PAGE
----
Get us in your inbox


Queer British Art

  • Art
  • 4 out of 5 stars
  • Recommended

Time Out says

4 out of 5 stars

Two pieces of legislation set the timespan for this exhibition. One is the abolition of the death penalty for sodomy in 1861; the other is the partial decriminalisation of homosexuality in 1967. And it’s the shadow of illegality and widespread prejudice that’s cast over everything on display in this rich and fascinating survey of queer art.

Concealment is, without a doubt, the show’s biggest theme. Pre-Raphaelite painter Simeon Solomon used classical imagery as a veiled means of expressing desire, as seen in his sultry drawing of a Babylonian prince and his androgynous courtesan. Several decades later, Keith Vaughan was using abstraction to the same ends. (Solomon’s career never recovered after he was arrested for attempted sodomy in 1873; Vaughan took his own life in 1977.)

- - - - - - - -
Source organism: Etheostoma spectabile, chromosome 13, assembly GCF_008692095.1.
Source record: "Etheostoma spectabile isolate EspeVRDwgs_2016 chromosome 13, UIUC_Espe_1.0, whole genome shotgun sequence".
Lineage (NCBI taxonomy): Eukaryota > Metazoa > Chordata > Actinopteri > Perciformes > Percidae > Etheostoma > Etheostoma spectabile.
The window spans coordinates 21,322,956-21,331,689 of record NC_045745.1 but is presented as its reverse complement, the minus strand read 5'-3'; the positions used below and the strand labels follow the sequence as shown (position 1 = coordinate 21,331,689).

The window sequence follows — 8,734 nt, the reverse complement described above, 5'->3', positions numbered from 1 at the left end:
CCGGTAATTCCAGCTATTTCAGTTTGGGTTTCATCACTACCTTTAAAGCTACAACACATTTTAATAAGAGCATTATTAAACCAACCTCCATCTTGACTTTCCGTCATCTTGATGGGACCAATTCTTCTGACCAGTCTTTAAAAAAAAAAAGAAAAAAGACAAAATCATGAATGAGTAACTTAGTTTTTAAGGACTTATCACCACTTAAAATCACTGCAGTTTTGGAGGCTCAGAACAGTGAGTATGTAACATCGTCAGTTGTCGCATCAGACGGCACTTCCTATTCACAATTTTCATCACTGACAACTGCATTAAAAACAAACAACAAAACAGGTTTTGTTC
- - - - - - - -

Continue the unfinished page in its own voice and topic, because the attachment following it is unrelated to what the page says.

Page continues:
Often, it’s as much about the subject matter as it is the artist: there are several pictures of notable LGBT+ figures, including Oscar Wilde, whose portrait by Robert Harper Pennington hangs beside the cell door from Reading Gaol, where he was sent for gross indecency in 1895. The accompanying quote is characteristically pithy: ‘When I am released, I shall only trade one prison for another.’

Not that joy and exuberance are completely absent. It was on the stage, rather than the canvas, that queerness found its least stifled home. Performers like drag queen Jimmy Slater – look out for his wig, earrings and tiara – were seen as nothing more than camp by naïve audiences. That’s another big theme: hiding in plain sight. Henry Scott Tuke’s paintings of sun-dappled bathers, for instance, are only homoerotic to contemporary eyes.

Being as much about social history as art, this is one of those rare exhibitions where each text panel is actually worth a proper read: in them, you’ll find endless stories of unrequited love, secret affairs, nurtured guilt, scandals and vilification. What’s important to remember is that prevalent attitudes didn’t change overnight in 1967: fifty years later, LGBT+ rights are still being fought for. Alongside each step of progress, queer art will doubtlessly continue to evolve and flourish.


Written by
Matt Breen


You may also like